Every virtue, as a habit, is developed and perfected by always acting in accordance with the virtue. Understanding what comprises the virtue of prudence is relatively straight forward. Practicing the virtue is more difficult. One fact that is important to recall is that all of the virtues rise and fall together, and so the other virtues which are more easily practiced can help to build prudence. One can also build prudence by understanding its component aspects which we previously identified. Let’s look at some of these in more detail.
The foundation for prudence begins with education in the Church’s teaching about the moral life which includes the 10 Commandments and the Beatitudes. Without this knowledge, we cannot make the judgments of understanding that are necessary for identifying which options are good and true, and which are not. We can then work on our ability to make good judgments. Good judgment comes from always acting in accord with the foundational principles of acting rightly (called the first principles of practical reason). Most people generally recognize five of these principles.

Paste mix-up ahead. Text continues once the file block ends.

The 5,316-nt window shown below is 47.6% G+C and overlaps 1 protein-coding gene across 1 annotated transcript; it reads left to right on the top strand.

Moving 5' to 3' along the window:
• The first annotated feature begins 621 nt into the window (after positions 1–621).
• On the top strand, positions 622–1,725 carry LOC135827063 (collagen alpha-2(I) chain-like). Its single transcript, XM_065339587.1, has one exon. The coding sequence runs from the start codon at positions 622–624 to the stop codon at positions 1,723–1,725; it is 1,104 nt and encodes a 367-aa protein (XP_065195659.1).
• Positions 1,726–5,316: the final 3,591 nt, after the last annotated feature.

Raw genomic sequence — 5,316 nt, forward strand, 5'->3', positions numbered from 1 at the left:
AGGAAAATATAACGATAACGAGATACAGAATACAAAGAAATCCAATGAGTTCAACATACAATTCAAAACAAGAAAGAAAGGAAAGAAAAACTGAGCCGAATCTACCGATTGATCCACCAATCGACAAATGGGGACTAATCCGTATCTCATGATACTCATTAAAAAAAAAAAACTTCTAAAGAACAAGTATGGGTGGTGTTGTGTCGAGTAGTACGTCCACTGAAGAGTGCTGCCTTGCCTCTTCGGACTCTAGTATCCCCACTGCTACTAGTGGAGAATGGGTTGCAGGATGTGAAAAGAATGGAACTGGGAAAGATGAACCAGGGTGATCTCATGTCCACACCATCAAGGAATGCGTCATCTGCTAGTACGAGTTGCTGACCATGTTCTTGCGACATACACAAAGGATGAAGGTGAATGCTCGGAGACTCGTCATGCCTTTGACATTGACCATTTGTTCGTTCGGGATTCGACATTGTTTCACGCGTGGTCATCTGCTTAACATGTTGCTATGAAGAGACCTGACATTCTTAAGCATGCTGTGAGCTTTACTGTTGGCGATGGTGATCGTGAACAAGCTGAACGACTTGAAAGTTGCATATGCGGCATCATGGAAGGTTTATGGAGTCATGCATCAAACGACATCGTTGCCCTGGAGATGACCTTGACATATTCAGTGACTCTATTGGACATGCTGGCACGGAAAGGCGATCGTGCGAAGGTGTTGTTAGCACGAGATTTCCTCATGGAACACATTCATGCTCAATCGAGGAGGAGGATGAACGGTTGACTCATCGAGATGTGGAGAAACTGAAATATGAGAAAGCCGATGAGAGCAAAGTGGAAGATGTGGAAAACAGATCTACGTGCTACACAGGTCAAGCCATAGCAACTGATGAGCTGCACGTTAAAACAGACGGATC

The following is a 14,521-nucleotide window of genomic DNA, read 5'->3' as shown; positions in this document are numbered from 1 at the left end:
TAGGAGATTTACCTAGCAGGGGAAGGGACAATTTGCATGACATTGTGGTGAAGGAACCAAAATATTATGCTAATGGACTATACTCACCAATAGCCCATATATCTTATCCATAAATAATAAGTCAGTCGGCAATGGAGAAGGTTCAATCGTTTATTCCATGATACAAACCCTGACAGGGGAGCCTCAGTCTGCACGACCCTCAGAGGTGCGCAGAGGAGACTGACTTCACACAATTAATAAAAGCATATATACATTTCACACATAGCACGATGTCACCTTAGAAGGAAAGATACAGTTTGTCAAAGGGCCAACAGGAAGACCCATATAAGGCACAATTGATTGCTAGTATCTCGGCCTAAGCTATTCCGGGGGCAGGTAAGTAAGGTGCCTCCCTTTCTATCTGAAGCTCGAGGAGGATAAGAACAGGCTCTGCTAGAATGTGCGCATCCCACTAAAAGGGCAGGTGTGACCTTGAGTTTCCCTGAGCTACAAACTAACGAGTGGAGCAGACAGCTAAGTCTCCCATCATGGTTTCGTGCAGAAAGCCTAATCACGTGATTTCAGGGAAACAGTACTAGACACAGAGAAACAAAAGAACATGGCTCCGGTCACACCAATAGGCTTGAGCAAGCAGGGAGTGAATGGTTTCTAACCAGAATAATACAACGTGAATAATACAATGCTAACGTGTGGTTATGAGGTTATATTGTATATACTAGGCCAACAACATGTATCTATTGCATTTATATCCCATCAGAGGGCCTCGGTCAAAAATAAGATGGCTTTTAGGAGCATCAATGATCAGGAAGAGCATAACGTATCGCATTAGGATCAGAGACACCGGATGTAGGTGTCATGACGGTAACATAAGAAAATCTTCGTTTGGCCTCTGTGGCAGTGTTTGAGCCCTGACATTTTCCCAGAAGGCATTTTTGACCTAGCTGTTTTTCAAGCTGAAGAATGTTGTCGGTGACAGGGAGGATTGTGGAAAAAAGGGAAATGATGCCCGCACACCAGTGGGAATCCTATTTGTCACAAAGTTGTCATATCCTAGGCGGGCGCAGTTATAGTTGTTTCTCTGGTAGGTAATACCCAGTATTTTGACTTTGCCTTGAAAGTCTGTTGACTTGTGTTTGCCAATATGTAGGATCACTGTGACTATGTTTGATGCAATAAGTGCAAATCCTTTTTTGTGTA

The first is that we can never do evil that good may come from it. The second is that we may never treat another person as a means to achieving a desired result. The third is that we must always treat others as we would treat ourselves in every circumstance. The fourth states that we ought always to include the good of others in our actions and to allow others to cooperate with us in pursuing the good, when possible. The final principle says that we must never act purely on our emotional state (whether from fear, desire, anger, anxiety, aversion, hostility, etc.), but we must always subject our emotions to the judgment of our intellects before acting. We should internalize these principle, meditate on their meaning, and then always judge our actions to determine if we are acting in accord with them.
To build prudence, we must also focus on docility and humility. Our ability to see the truth and how to accomplish it rightly (i.e. to be prudent) requires humility (the ability to see things as they are) and docility. To be docile means to be teachable, which requires listening. It requires the humility to be open to the possibilities that some of one’s assumptions may be inadequate or even wrong. The docile recognize it is possible to be taught truths even by babes who have little lived experience. Overcoming prideful or prejudicial habits of thinking and acting are central to formation in docility.